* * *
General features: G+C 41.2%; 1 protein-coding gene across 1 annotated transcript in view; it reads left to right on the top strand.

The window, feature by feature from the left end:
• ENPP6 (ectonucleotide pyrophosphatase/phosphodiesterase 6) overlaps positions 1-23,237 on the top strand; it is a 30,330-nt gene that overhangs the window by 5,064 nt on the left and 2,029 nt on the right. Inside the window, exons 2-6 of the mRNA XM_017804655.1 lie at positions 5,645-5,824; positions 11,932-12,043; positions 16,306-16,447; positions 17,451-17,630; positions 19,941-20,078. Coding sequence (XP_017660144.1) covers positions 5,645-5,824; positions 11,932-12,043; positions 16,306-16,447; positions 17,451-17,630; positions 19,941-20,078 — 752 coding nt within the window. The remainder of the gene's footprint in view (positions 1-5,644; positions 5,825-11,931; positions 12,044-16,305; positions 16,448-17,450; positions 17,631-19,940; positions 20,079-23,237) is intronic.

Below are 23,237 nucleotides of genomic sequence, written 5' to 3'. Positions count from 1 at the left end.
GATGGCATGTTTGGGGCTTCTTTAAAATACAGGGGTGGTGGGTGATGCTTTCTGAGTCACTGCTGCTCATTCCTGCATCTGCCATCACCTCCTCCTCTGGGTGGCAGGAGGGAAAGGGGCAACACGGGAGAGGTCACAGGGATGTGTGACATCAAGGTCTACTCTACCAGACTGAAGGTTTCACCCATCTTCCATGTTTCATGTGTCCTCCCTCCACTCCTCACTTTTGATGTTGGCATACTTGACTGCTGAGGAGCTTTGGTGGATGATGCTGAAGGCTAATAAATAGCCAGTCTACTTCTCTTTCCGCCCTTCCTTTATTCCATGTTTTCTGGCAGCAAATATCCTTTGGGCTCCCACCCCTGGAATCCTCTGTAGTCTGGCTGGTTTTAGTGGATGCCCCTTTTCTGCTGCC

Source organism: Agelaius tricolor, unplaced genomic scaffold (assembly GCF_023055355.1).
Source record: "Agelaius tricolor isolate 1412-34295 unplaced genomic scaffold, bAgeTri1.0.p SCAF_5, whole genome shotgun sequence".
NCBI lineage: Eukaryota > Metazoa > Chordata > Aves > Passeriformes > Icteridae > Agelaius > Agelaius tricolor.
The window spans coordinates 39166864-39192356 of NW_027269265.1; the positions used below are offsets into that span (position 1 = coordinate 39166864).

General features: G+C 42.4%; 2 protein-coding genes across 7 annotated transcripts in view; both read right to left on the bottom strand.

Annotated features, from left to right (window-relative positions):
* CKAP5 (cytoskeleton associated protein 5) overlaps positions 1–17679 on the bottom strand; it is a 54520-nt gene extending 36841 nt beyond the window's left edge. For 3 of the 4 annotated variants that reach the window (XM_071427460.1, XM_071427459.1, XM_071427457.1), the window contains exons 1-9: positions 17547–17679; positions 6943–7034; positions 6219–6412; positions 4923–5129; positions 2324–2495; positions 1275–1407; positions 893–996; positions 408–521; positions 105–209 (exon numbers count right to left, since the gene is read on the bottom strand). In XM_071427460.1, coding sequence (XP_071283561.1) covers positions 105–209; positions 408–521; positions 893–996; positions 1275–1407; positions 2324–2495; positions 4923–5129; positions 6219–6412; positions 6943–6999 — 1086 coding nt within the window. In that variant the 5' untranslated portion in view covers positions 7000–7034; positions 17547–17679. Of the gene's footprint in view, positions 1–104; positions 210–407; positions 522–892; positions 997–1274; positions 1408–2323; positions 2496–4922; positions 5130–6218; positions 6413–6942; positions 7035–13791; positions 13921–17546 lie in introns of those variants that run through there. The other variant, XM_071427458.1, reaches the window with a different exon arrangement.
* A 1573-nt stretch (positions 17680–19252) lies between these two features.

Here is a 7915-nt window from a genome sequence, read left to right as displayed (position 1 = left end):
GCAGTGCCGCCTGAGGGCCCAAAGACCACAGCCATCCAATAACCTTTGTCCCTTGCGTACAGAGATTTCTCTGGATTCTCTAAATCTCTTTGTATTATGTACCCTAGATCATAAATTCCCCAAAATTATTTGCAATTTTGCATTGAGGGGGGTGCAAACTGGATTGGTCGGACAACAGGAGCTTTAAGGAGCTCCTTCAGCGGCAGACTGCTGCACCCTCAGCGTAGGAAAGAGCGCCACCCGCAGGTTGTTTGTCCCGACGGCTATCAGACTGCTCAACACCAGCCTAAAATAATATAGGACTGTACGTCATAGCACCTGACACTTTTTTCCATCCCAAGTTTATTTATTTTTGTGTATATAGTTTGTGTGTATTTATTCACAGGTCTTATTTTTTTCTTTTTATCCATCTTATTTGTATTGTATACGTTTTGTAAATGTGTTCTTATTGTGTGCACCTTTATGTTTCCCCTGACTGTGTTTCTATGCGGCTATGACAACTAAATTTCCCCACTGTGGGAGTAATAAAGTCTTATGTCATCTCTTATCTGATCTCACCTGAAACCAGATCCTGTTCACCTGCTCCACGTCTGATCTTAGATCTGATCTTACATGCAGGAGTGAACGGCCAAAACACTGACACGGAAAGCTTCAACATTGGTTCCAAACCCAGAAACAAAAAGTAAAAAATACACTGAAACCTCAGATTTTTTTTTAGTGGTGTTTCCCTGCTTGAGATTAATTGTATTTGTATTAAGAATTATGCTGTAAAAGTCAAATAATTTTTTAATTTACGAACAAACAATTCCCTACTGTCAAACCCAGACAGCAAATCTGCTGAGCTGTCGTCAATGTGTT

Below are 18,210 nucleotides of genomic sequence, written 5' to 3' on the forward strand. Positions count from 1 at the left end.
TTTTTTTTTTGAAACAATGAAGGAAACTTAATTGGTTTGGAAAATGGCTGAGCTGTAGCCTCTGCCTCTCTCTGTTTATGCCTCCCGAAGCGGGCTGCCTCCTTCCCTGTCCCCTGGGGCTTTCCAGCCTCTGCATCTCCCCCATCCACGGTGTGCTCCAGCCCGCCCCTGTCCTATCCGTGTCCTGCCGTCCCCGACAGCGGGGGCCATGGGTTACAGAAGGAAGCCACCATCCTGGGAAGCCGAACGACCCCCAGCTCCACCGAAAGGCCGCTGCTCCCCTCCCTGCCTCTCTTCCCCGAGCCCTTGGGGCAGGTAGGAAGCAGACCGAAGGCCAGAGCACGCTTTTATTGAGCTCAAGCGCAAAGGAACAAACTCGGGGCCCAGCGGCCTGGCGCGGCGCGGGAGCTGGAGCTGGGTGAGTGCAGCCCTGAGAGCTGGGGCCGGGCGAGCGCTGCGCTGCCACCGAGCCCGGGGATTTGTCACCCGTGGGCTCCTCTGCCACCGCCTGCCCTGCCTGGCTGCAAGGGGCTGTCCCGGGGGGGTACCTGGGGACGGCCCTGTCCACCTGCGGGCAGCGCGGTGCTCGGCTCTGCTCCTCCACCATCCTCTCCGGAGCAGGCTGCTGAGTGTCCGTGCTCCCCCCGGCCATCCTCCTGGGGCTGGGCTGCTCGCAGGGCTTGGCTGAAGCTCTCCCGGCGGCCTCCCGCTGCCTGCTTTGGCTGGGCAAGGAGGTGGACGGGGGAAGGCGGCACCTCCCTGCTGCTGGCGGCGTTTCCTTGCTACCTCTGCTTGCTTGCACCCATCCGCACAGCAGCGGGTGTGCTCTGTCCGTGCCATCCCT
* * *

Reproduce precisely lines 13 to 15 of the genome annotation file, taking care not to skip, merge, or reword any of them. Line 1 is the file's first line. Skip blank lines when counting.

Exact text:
* A 1573-nt stretch (positions 17680–19252) lies between these two features.

Here is a 7915-nt window from a genome sequence, read left to right as displayed (position 1 = left end):
GCAGTGCCGCCTGAGGGCCCAAAGACCACAGCCATCCAATAACCTTTGTCCCTTGCGTACAGAGATTTCTCTGGATTCTCTAAATCTCTTTGTATTATGTACCCTAGATCATAAATTCCCCAAAATTATTTGCAATTTTGCATTGAGGGGGGTGCAAACTGGATTGGTCGGACAACAGGAGCTTTAAGGAGCTCCTTCAGCGGCAGACTGCTGCACCCTCAGCGTAGGAAAGAGCGCCACCCGCAGGTTGTTTGTCCCGACGGCTATCAGACTGCTCAACACCAGCCTAAAATAATATAGGACTGTACGTCATAGCACCTGACACTTTTTTCCATCCCAAGTTTATTTATTTTTGTGTATATAGTTTGTGTGTATTTATTCACAGGTCTTATTTTTTTCTTTTTATCCATCTTATTTGTATTGTATACGTTTTGTAAATGTGTTCTTATTGTGTGCACCTTTATGTTTCCCCTGACTGTGTTTCTATGCGGCTATGACAACTAAATTTCCCCACTGTGGGAGTAATAAAGTCTTATGTCATCTCTTATCTGATCTCACCTGAAACCAGATCCTGTTCACCTGCTCCACGTCTGATCTTAGATCTGATCTTACATGCAGGAGTGAACGGCCAAAACACTGACACGGAAAGCTTCAACATTGGTTCCAAACCCAGAAACAAAAAGTAAAAAATACACTGAAACCTCAGATTTTTTTTTAGTGGTGTTTCCCTGCTTGAGATTAATTGTATTTGTATTAAGAATTATGCTGTAAAAGTCAAATAATTTTTTAATTTACGAACAAACAATTCCCTACTGTCAAACCCAGACAGCAAATCTGCTGAGCTGTCGTCAATGTGTT